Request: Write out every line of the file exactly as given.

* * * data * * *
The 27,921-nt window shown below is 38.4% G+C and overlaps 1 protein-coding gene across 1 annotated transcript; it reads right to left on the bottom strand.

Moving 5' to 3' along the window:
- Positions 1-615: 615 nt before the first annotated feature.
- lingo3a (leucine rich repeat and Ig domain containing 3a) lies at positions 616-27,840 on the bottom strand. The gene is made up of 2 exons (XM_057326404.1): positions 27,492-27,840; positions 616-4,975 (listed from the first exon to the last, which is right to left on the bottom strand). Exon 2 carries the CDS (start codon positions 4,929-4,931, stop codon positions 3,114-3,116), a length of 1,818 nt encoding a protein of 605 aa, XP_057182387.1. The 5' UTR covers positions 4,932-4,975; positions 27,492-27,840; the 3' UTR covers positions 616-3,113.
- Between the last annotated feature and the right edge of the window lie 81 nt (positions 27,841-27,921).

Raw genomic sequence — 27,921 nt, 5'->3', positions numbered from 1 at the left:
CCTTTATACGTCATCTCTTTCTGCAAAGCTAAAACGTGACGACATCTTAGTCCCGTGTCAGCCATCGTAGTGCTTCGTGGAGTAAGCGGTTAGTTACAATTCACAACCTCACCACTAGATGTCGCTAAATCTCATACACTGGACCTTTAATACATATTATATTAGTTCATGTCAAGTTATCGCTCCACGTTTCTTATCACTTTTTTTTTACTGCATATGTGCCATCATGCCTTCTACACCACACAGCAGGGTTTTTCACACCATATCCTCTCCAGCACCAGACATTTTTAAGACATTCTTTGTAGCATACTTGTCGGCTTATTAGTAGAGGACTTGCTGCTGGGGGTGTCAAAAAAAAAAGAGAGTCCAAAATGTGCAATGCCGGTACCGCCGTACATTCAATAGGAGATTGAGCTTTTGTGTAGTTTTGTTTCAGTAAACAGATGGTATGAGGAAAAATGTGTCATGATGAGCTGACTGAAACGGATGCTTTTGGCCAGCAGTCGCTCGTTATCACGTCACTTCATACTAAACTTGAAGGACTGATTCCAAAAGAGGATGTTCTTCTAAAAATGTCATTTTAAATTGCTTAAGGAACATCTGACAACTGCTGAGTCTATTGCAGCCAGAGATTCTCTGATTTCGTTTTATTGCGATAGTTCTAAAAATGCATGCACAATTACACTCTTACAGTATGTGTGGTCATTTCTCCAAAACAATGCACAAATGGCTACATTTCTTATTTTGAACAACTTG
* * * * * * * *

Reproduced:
The 27,921-nt window shown below is 38.4% G+C and overlaps 1 protein-coding gene across 1 annotated transcript; it reads right to left on the bottom strand.

Moving 5' to 3' along the window:
- Positions 1-615: 615 nt before the first annotated feature.
- lingo3a (leucine rich repeat and Ig domain containing 3a) lies at positions 616-27,840 on the bottom strand. The gene is made up of 2 exons (XM_057326404.1): positions 27,492-27,840; positions 616-4,975 (listed from the first exon to the last, which is right to left on the bottom strand). Exon 2 carries the CDS (start codon positions 4,929-4,931, stop codon positions 3,114-3,116), a length of 1,818 nt encoding a protein of 605 aa, XP_057182387.1. The 5' UTR covers positions 4,932-4,975; positions 27,492-27,840; the 3' UTR covers positions 616-3,113.
- Between the last annotated feature and the right edge of the window lie 81 nt (positions 27,841-27,921).

Raw genomic sequence — 27,921 nt, 5'->3', positions numbered from 1 at the left:
CCTTTATACGTCATCTCTTTCTGCAAAGCTAAAACGTGACGACATCTTAGTCCCGTGTCAGCCATCGTAGTGCTTCGTGGAGTAAGCGGTTAGTTACAATTCACAACCTCACCACTAGATGTCGCTAAATCTCATACACTGGACCTTTAATACATATTATATTAGTTCATGTCAAGTTATCGCTCCACGTTTCTTATCACTTTTTTTTTACTGCATATGTGCCATCATGCCTTCTACACCACACAGCAGGGTTTTTCACACCATATCCTCTCCAGCACCAGACATTTTTAAGACATTCTTTGTAGCATACTTGTCGGCTTATTAGTAGAGGACTTGCTGCTGGGGGTGTCAAAAAAAAAAGAGAGTCCAAAATGTGCAATGCCGGTACCGCCGTACATTCAATAGGAGATTGAGCTTTTGTGTAGTTTTGTTTCAGTAAACAGATGGTATGAGGAAAAATGTGTCATGATGAGCTGACTGAAACGGATGCTTTTGGCCAGCAGTCGCTCGTTATCACGTCACTTCATACTAAACTTGAAGGACTGATTCCAAAAGAGGATGTTCTTCTAAAAATGTCATTTTAAATTGCTTAAGGAACATCTGACAACTGCTGAGTCTATTGCAGCCAGAGATTCTCTGATTTCGTTTTATTGCGATAGTTCTAAAAATGCATGCACAATTACACTCTTACAGTATGTGTGGTCATTTCTCCAAAACAATGCACAAATGGCTACATTTCTTATTTTGAACAACTTG